It might also be worth saying a couple of words about what we’re not looking for – we’re not particularly interested in polemics for or against religion, nor overarching theories that try to explain the entire history of civilisation. This won’t be a book that seeks to settle age-old arguments, but it should be a space in which different ways of seeing the world meet.

In terms of the range of voices we’re looking for, we imagine this will include:

  • Those who stand, one way or another, within a variety of established religious traditions.
  • Those unable to abide within an established tradition, who find themselves nonetheless drawn to improvise alternatives to some of the institutions or practices that such a tradition might have offered (for example, we think of people we’ve met who are trying to recreate things that resemble certain aspects of the monastery or the weekly gathering for worship) – or who have something to say about where else the cultural ‘energy’ of the sacred is showing up these days.
  • Those who stand within cultures whose understandings of the sacred have never been enclosed within a church or a temple, or within dogma or the written word – and especially voices from indigenous cultures.

As we say, there isn’t a submissions deadline for this issue – we’ll be starting to work with contributors over the next few weeks, on the basis of the proposals we receive, and when we get to the stage where we have a full set of pieces underway, we’ll update this post to say so.

Finally, if you’d like to follow the progress of this issue, we’re starting a special newsletter that you can sign up for here. We’ll be sharing more of the process by which a Dark Mountain book comes about, the conversations going on among the editorial team, the things we’re reading and thinking about, and the places where we need help to fill the gaps in our knowledge and contacts.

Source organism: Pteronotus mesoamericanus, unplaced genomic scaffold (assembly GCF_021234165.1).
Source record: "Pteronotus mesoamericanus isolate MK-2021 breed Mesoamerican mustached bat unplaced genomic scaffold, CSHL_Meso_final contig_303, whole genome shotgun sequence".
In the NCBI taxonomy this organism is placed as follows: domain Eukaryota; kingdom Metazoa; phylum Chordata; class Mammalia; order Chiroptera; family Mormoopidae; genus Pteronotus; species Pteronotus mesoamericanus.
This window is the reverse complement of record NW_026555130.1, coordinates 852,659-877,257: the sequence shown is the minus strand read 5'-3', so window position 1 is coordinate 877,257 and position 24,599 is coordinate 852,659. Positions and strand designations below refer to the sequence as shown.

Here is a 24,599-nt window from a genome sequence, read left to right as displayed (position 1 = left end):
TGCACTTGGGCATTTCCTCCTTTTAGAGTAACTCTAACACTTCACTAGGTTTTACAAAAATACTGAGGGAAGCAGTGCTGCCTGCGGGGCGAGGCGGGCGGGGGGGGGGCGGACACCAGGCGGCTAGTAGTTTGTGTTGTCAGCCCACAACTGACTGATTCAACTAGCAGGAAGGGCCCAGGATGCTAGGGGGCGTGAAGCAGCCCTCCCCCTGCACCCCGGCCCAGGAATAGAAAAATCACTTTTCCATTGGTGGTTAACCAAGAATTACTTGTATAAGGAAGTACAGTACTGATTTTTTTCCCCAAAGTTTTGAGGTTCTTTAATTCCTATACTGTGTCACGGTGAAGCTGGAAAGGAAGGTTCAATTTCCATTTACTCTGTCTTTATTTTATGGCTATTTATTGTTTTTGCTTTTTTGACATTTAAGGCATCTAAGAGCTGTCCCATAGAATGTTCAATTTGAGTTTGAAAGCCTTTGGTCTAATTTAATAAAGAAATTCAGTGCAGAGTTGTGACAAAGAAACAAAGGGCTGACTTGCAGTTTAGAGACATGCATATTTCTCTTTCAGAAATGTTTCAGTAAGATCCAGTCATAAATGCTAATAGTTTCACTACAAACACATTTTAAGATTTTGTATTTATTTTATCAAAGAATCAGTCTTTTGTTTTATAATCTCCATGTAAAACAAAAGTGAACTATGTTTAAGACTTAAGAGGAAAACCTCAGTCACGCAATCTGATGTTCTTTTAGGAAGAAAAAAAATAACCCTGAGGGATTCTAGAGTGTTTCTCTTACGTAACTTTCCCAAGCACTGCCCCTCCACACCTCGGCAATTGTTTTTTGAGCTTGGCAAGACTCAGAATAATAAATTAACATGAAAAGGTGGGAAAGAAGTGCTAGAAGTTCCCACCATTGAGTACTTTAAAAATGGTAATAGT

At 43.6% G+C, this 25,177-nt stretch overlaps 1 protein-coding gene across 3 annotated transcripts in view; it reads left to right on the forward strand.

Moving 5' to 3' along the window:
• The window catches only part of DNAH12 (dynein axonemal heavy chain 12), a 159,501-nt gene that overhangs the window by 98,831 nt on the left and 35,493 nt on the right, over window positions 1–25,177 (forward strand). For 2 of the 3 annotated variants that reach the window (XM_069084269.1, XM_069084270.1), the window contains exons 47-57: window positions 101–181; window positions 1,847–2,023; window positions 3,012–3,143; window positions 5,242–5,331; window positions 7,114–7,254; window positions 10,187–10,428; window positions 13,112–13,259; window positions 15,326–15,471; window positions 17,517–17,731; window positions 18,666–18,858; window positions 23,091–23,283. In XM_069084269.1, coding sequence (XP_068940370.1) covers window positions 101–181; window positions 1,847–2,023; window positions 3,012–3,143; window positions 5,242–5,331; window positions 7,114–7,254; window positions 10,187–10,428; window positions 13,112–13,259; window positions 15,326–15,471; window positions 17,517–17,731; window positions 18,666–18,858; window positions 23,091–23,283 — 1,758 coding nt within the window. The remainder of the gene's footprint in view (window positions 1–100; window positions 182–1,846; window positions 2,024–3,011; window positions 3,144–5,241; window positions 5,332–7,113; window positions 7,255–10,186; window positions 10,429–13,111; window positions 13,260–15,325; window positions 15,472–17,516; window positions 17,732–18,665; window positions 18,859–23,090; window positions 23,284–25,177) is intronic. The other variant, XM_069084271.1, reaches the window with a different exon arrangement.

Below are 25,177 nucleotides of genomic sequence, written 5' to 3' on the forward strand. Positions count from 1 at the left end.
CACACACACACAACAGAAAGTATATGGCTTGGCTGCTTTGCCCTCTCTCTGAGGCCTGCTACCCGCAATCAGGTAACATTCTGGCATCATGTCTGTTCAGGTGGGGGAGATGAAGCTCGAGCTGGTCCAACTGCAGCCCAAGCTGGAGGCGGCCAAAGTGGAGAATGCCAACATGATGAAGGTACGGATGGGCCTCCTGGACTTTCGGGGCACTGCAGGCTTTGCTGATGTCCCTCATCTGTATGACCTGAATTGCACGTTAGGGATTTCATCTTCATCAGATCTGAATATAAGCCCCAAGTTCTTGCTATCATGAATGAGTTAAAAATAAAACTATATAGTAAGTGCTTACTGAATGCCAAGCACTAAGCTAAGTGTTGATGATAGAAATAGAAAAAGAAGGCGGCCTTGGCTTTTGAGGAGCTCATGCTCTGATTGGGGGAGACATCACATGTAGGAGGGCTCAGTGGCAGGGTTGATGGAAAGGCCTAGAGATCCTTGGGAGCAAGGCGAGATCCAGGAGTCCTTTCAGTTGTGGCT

Dougald Hine is co-founder of Dark Mountain and one of the editors of Issue 12 which will be published this October.

Image: Lud’s Church, Andrew Barclay (CC)

The intersection of contemporary art with ecology, climate change, and environmental activism – Call for papers

Cogent Arts & Humanities welcomes submissions of research articles, critical and curatorial essays to a special collection on “Seeds of fierce engagement: Creative work at the intersection of contemporary art with ecology, climate change, and environmental activism”. Artwork, films, audio pieces, datasets and other multimedia files can be submitted as supplementary material.

Humans are having an unprecedented and devastating impact on the earth. Our way of living is causing disastrous climate change, unsustainable levels of toxicity of the water, air, and soil, and shocking extinction rates of organisms that form the fabric of life. We have made decisions that led us to this current situation and we can make decisions to change course. What we need is fresh vision and collective will. Artists, activists, political and cultural theorists, philosophers, curators, architects, designers and others are doing creative, unconventional, and ambitious work to expand our vision in ways that cultivate positive change.

Although we welcome a variety of approaches, authors and artists are invited to consider the following questions in preparing submissions:

  • What are the possibilities for and limitations of artistic and curatorial models that respond to climate change and ecological crisis, including the massive depopulation of non-human life on the planet known as the sixth extinction?
  • In this time of climate crisis, what role is contemporary art playing in advancing an understanding and valuation of biodiversity, in shaping the relationships between people and the non-human world or in advancing rights for non-human entities?